Marc Schlosser is a middle-aged general practitioner in a Dutch-speaking country [presumably the Netherlands as that is where the author lives] in the 21st century who, for a medical doctor, shows a surprisingly sordid and prurient interest in the human body. Koch has created an unlikable character who nonetheless represents a member of the professional bourgeoisie, shorn of naïveté, confident of his own intelligence and decisions. However, as the narrative of Summer House with Swimming Pool begins to unfold, it is clear that Dr. Schlosser's hubris may not be enough to shield him from the inquiries of a medical board which is looking into the circumstances surrounding the death of one of Marc's patients. To complicate the professional crises, it is clear that there was a personal relationship between the doctor and patient as well, and that the death of the actor is somehow tied to events that occurred at a vacation rental the previous summer. The whole of Summer House with Swimming Pool is an exposition of biological imperative that also serves as the driving force behind this taut psychological thriller told from Dr. Schlosser's point-of-view. Some readers may be tempted to cheat and peek at the end pages, while others will rabidly devour pages in anticipation of what happens next; but care should be taken to not blow past a seemingly innocuous or irrelevant phase or sentence that proves to be otherwise. Though without Ian McEwan's sense of humor, those who liked Solar and/or Saturday will also probably enjoy Summer House with Swimming Pool as well.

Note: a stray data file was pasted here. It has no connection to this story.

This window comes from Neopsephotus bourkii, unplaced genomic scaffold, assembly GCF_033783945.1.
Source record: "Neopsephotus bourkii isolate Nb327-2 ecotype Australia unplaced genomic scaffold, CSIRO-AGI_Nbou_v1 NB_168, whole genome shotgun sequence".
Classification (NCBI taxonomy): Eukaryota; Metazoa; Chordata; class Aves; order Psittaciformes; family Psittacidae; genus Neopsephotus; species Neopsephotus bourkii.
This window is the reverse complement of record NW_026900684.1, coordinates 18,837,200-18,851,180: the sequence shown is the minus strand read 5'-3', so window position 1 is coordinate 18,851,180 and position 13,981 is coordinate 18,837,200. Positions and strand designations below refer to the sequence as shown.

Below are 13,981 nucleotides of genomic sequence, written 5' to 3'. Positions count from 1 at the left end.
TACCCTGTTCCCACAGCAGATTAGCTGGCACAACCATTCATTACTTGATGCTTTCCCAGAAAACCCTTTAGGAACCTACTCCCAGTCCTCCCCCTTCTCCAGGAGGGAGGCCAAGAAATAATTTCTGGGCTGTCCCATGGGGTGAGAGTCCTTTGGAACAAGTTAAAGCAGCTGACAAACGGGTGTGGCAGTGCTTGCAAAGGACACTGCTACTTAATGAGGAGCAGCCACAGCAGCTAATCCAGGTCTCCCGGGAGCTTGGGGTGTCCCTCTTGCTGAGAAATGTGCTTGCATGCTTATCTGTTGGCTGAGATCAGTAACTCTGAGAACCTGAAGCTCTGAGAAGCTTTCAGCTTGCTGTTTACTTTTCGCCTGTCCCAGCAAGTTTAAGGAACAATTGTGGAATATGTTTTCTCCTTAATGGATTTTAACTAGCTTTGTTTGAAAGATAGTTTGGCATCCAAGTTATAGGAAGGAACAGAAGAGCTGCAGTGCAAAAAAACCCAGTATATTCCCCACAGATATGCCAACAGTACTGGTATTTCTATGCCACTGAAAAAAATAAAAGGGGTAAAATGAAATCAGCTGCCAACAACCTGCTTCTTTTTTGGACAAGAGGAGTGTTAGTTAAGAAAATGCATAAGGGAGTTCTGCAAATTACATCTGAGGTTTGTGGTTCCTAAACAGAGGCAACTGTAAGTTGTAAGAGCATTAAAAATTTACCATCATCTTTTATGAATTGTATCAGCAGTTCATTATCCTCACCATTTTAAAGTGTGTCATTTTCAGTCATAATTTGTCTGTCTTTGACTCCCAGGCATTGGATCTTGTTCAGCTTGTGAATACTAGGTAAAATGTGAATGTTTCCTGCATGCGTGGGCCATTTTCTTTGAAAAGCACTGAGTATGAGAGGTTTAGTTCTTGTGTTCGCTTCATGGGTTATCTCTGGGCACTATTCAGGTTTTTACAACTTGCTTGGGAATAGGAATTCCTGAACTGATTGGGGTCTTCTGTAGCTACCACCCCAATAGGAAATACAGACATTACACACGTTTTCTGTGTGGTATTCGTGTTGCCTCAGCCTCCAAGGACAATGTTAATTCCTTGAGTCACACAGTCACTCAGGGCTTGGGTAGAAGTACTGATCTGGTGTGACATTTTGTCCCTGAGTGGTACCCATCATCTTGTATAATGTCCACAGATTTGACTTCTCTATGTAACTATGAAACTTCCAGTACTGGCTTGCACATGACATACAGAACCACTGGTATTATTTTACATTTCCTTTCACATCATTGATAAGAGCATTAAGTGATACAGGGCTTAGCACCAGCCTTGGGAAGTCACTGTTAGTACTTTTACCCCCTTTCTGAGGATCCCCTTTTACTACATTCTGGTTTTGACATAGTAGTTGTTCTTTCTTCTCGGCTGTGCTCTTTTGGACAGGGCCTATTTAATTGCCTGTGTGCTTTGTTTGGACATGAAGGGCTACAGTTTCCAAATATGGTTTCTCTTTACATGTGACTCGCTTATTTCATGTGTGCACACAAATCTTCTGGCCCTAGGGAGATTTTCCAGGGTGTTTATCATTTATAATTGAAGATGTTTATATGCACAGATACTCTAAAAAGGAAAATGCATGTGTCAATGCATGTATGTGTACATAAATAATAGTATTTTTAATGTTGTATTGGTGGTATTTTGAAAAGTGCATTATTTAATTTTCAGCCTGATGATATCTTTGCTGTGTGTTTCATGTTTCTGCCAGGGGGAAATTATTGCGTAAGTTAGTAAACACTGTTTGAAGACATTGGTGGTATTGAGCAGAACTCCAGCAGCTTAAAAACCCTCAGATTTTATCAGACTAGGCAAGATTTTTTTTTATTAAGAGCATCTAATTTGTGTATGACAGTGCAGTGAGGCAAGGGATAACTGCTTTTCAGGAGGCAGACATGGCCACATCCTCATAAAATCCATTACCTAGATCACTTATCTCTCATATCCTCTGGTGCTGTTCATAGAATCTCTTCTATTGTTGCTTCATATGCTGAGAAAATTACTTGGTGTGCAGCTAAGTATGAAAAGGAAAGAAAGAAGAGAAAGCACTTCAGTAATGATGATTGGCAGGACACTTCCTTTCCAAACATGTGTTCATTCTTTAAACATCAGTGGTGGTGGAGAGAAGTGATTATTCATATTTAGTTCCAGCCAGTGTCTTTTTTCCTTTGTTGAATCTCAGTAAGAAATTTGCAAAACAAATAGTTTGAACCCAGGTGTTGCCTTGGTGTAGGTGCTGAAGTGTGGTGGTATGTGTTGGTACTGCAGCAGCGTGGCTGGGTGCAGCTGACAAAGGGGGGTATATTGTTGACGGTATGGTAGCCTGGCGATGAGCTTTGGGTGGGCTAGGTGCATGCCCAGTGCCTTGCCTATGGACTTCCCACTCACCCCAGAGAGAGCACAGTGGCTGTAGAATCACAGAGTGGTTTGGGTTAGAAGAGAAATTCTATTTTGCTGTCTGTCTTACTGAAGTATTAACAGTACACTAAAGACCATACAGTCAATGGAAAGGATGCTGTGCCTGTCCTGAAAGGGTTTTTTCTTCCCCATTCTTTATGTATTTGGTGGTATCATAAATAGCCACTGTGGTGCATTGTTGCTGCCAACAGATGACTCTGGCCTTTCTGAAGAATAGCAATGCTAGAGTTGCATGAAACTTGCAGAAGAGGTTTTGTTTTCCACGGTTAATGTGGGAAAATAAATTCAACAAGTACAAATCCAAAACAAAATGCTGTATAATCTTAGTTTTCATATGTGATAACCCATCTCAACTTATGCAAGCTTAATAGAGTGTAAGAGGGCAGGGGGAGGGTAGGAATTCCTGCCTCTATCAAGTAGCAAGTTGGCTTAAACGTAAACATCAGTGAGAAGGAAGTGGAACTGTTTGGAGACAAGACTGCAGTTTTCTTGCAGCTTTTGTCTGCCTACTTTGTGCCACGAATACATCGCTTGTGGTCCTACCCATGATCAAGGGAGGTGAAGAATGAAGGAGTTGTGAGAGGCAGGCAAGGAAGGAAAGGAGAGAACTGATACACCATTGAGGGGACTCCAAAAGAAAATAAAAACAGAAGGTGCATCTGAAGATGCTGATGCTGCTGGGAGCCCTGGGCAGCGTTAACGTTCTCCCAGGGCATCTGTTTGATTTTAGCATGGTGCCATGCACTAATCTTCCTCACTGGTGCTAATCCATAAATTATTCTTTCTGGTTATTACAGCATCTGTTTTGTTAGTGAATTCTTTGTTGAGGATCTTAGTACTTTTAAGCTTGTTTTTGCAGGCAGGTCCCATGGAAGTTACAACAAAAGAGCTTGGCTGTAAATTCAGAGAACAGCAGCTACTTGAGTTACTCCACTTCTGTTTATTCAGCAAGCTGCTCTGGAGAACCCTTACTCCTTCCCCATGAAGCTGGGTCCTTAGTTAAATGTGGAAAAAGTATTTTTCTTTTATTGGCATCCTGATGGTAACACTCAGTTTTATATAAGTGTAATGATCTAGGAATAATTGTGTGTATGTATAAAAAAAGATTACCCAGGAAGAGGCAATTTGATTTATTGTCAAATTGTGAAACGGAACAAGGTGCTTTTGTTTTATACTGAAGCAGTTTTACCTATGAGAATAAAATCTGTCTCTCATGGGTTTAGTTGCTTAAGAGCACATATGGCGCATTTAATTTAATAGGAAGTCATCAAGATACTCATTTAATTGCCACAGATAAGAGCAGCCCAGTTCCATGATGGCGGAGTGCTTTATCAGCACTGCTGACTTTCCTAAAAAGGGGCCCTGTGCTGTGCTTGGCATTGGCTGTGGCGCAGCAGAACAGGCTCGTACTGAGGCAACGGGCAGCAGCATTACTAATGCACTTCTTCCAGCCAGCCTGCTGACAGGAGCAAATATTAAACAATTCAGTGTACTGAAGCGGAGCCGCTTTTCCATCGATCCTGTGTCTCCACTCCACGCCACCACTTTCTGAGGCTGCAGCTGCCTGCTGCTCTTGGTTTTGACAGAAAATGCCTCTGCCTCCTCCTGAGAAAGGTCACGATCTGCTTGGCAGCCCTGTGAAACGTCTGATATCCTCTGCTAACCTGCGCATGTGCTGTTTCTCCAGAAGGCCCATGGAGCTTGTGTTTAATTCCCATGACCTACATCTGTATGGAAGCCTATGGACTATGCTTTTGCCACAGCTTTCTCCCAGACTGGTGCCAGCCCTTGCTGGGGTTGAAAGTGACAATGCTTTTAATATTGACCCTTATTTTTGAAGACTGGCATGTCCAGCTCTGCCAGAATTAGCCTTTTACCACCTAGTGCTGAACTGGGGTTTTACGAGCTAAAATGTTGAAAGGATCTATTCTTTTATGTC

OTHER: I received an Advanced Reader's Edition of Summer House with Swimming Pool: A Novel (by Herman Koch) through the LibraryThing Early Reviewer program on August 3, 2014. I receive no monies, goods or services in exchange for reviewing the product and/or mentioning any of the persons or companies that are or may be implied in this post. ( )